Step 3: Focus on Comfortable Colors
Brand recognition depends on color. 85% of consumers place color as a primary reason for buying particular products. Nearly half of consumers (46%) prefer when businesses use blue in their websites. Green (30%) is also a preferred color amongst consumers. Blue is a commonly used color because of the message behind the hue. The color blue is seen as a “color of trust, peace, order, and loyalty.” Nick Vasillkaris, CEO & founder of Digital Time Savers, a marketing & advertising strategy company, knew that his business had to create new branding guidelines that followed current design trends. “We wanted our branding and website to symbolize what we are about,” said Vasillkaris. “We are aware most people might be unaware of the color symbolism, but the subconscious feelings generated by color mattered to us.” Dark blue was one of the colors their team chose to represent their brand. Source: https://digitaltimesavers.com/ That color was chosen because it symbolizes integrity, knowledge, power, and seriousness, which are all company values. Green is one of the easiest colors for humans to process. Some of the world’s biggest brands use green to promote their services and products. Source: Starbucks Green mirrors the perceptions of health and the environment; it is also the color of growth, which appeals to consumers. Colors need to be used in the right way with the correct audience. For example, you wouldn’t use dark colors to promote a dollhouse. Jayde Bloomer, a life insurance broker at Protect Line, found that their previous website wasn’t focused on their company’s true brand identity. One of their first steps was changing their color scheme to something that fit their company’s vision. “We changed our color scheme from a very harsh orange and gray to something light and multicolored,” said Bloomer. “This way we could give Protect Line a modern and clean look.” When thinking about the right color scheme for your business, consider what colors will best inform customers about your brand identity.
Step 4: Use Stylistic Fonts
When users think of website design, they think of colors and images – not text. Color, text, and font all combine to contribute to a business’s brand. But despite its importance, consumers aren’t often thinking about typography. Only 18% of people are looking for font styles when they visit a website for the first time. Most users aren’t actively evaluating font styles, but choosing the right font is essential to the readability of a site. Using typography in website designs helps make the site more aesthetically pleasing. For Shoul’s website redesign, they looked at easy to read fonts that still had personality. Source: https://inloveandadventure.com/ Shoul and her husband used a variety of font and paired styles that looked good together, which ended up matching their main service page. In this way, choosing a font is similar to choosing a color. Businesses have to sort through a variety of fonts and typefaces in order to determine the right ones for their brand. And if consumers aren’t likely to appreciate the right font choice, they are likely to be affected by bad ones. Alex Knight, a marketing director at ValueChain, a smart manufacturing software, says that his business went through an exhaustive list of fonts for their logo, headings, and body text. Knight’s team worked closely with a designer to narrow down fonts that matched different areas of the business. He believes that using the wrong font could make the content less impactful or distracting for site visitors. “I think it’s very rare that the font is the only bad thing on the website, design-wise,” said Knight. Knight thinks businesses should consider their brand message but avoid flashy and flamboyant fonts in regular text. Selecting the right typography could bring your website to the next level.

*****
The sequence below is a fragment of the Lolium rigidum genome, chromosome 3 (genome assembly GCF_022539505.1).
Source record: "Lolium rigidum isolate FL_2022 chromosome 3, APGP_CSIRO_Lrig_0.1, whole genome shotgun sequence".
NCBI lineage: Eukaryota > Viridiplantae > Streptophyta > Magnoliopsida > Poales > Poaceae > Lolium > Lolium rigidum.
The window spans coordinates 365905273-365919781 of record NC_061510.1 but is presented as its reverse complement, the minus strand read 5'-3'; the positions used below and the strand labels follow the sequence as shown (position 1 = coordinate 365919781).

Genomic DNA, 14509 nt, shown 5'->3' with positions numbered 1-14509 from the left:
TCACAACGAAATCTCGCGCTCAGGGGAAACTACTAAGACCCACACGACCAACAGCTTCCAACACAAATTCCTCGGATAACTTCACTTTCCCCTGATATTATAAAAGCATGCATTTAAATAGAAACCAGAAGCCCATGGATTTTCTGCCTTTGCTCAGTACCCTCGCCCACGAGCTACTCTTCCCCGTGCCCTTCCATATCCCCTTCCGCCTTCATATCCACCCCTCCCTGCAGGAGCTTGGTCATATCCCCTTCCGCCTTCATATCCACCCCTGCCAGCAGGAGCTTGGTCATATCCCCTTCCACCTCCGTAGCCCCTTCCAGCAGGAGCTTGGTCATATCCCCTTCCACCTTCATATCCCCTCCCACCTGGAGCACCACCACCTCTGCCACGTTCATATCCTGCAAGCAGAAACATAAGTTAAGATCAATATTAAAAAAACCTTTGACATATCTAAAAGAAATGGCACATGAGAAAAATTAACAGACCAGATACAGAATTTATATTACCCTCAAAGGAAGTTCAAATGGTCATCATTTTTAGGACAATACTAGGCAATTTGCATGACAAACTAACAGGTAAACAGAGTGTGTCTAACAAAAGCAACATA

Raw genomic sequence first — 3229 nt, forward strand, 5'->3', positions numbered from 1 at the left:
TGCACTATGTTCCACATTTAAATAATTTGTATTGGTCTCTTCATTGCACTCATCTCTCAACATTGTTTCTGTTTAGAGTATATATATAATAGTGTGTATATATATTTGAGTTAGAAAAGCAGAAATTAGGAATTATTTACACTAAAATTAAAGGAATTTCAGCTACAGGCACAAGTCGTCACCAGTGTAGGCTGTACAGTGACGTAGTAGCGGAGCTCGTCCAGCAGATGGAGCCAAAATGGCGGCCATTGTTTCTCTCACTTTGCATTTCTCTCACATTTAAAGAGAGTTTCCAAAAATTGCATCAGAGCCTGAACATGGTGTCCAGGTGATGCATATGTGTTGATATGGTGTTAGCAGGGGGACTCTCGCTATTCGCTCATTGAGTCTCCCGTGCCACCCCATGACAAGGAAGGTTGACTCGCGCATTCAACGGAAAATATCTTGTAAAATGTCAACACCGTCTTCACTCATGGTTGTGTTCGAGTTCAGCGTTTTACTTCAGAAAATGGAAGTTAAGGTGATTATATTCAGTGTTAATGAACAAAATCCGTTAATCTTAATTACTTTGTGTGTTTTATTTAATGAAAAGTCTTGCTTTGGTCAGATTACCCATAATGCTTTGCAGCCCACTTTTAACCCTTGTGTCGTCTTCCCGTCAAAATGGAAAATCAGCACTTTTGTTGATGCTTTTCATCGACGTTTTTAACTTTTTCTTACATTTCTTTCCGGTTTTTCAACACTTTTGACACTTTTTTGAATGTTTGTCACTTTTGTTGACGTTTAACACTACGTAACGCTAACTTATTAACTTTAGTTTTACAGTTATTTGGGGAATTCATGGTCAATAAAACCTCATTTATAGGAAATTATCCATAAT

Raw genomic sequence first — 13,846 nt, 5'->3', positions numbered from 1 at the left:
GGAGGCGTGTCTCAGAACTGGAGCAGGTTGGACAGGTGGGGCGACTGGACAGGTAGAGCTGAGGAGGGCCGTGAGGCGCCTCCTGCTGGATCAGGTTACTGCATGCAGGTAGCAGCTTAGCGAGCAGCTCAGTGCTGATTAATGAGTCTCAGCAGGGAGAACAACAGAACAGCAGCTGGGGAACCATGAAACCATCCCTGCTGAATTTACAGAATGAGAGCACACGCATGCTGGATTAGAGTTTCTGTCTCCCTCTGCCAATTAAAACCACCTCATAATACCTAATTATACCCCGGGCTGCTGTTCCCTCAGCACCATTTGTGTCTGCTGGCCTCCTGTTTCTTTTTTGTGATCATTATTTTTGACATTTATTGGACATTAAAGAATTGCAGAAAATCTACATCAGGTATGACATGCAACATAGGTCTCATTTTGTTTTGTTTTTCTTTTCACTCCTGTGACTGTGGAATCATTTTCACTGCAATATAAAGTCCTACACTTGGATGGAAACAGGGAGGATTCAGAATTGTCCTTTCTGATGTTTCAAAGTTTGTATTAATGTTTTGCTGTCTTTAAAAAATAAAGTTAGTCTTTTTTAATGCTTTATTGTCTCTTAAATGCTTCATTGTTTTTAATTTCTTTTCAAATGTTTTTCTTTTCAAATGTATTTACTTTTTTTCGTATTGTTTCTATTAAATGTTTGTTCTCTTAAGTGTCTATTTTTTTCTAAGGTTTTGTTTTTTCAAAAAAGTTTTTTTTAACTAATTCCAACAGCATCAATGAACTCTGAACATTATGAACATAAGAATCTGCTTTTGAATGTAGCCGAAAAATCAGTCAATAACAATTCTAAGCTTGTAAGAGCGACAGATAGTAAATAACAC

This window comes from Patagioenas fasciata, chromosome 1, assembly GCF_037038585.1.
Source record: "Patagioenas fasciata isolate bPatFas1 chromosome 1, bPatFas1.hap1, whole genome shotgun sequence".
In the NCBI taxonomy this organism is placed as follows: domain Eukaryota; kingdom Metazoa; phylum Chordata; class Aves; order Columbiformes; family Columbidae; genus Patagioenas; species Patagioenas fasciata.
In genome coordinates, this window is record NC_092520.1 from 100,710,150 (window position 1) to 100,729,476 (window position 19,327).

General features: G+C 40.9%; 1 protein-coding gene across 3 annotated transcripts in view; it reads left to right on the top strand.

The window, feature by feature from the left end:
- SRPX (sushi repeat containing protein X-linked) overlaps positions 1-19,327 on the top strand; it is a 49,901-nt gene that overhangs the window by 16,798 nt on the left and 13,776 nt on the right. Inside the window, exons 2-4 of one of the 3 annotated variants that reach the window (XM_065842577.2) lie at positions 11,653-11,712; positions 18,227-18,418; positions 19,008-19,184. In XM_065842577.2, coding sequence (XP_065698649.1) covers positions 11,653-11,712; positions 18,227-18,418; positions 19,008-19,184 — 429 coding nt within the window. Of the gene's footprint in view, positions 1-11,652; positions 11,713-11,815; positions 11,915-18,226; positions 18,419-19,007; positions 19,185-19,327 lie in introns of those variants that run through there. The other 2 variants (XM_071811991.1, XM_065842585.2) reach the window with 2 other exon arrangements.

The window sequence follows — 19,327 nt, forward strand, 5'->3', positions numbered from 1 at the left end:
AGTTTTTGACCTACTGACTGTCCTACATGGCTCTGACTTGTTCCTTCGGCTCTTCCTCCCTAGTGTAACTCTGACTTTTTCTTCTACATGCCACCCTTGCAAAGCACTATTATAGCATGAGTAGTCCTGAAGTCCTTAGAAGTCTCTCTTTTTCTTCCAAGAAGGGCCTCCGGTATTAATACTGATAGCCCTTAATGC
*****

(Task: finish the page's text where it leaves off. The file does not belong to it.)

Step 5: Put Consumer Experience First
The idea of having a ‘physical’ experience became a foreign concept in 2020. But, the idea of user experience is more important than ever. Thirty-one percent of consumers (31%) believe that an engaging user experience should be a priority when designing a website. According to usability.gov, user experience “focuses on having a deep understanding of users, what they need, what they value, their abilities, and their limitations.” It is important to consider what your target audience wants and values while creating a website redesign checklist. Day believes that a company’s website is one of the first opportunities someone has to experience a brand. “If your content is engaging, if the look and feel is inviting, if it’s easy to find what you’re looking for, then visitors will ascribe these qualities to your product experience,” said Day. Cook encourages businesses to stand out by offering an exceptional user experience for their customers. But, this isn’t a one-off process. “Optimizing for user experience is a continual process,” said Cook. To keep users returning to your website, factor in an engaging user experience that puts the consumer top-of-mind.
Get Started on Your Website Redesign Checklist
A website’s design is important for a brand’s success. While businesses might be stuck on where to begin, consumers are drawn to multimedia experiences, accessible navigation, visually appealing fonts and colors, and an engaging user experience. As digital trends continue to evolve, businesses must be prepared to revamp their websites frequently while considering their consumers and their experiences.
About the Survey
Top Design Firms surveyed 500 consumers in the U.S. to learn more about their thoughts regarding website design. 40% of survey respondents were female;36% were male; 23% did not identify their gender. 13% were between the ages of 18 and 34 years old; 29% were between 35 and 55, and 35% were 55 and older. 24% didn’t specify their age. Respondents were from the South (33%), Midwest (31%), West (23%), and Northeast (12%)
About the Author
Anna Peck is a content writer & editor at Top Design Firms, a business resource for top-ranked web and digital firms.